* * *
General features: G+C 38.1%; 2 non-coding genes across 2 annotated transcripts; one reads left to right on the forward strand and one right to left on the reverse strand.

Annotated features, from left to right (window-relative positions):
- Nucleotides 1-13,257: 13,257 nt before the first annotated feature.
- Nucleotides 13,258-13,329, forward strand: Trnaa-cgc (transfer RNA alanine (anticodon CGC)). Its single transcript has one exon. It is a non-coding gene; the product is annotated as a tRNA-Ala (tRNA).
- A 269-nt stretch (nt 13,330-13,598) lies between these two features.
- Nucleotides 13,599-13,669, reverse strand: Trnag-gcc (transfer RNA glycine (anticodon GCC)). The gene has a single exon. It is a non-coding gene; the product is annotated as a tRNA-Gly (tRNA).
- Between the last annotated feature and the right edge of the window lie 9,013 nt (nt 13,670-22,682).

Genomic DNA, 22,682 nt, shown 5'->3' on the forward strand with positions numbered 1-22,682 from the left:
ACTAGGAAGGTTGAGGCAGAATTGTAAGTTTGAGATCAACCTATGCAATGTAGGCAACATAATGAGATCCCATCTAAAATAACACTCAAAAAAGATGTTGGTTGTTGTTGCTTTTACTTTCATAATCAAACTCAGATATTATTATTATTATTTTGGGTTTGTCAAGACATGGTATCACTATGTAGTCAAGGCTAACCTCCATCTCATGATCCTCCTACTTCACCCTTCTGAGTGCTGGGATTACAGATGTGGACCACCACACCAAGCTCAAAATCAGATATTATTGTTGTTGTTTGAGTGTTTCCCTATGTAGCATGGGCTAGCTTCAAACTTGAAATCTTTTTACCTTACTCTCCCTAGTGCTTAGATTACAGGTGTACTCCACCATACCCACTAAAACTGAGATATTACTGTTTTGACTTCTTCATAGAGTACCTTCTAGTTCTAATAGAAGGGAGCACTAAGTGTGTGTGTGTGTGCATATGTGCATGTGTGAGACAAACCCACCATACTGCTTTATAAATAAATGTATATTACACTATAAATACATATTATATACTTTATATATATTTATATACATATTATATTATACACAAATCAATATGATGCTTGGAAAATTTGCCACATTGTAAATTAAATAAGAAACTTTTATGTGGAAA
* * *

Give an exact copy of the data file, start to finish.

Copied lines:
General features: G+C 38.1%; 2 non-coding genes across 2 annotated transcripts; one reads left to right on the forward strand and one right to left on the reverse strand.

Annotated features, from left to right (window-relative positions):
- Nucleotides 1-13,257: 13,257 nt before the first annotated feature.
- Nucleotides 13,258-13,329, forward strand: Trnaa-cgc (transfer RNA alanine (anticodon CGC)). Its single transcript has one exon. It is a non-coding gene; the product is annotated as a tRNA-Ala (tRNA).
- A 269-nt stretch (nt 13,330-13,598) lies between these two features.
- Nucleotides 13,599-13,669, reverse strand: Trnag-gcc (transfer RNA glycine (anticodon GCC)). The gene has a single exon. It is a non-coding gene; the product is annotated as a tRNA-Gly (tRNA).
- Between the last annotated feature and the right edge of the window lie 9,013 nt (nt 13,670-22,682).

Genomic DNA, 22,682 nt, shown 5'->3' on the forward strand with positions numbered 1-22,682 from the left:
ACTAGGAAGGTTGAGGCAGAATTGTAAGTTTGAGATCAACCTATGCAATGTAGGCAACATAATGAGATCCCATCTAAAATAACACTCAAAAAAGATGTTGGTTGTTGTTGCTTTTACTTTCATAATCAAACTCAGATATTATTATTATTATTTTGGGTTTGTCAAGACATGGTATCACTATGTAGTCAAGGCTAACCTCCATCTCATGATCCTCCTACTTCACCCTTCTGAGTGCTGGGATTACAGATGTGGACCACCACACCAAGCTCAAAATCAGATATTATTGTTGTTGTTTGAGTGTTTCCCTATGTAGCATGGGCTAGCTTCAAACTTGAAATCTTTTTACCTTACTCTCCCTAGTGCTTAGATTACAGGTGTACTCCACCATACCCACTAAAACTGAGATATTACTGTTTTGACTTCTTCATAGAGTACCTTCTAGTTCTAATAGAAGGGAGCACTAAGTGTGTGTGTGTGTGCATATGTGCATGTGTGAGACAAACCCACCATACTGCTTTATAAATAAATGTATATTACACTATAAATACATATTATATACTTTATATATATTTATATACATATTATATTATACACAAATCAATATGATGCTTGGAAAATTTGCCACATTGTAAATTAAATAAGAAACTTTTATGTGGAAA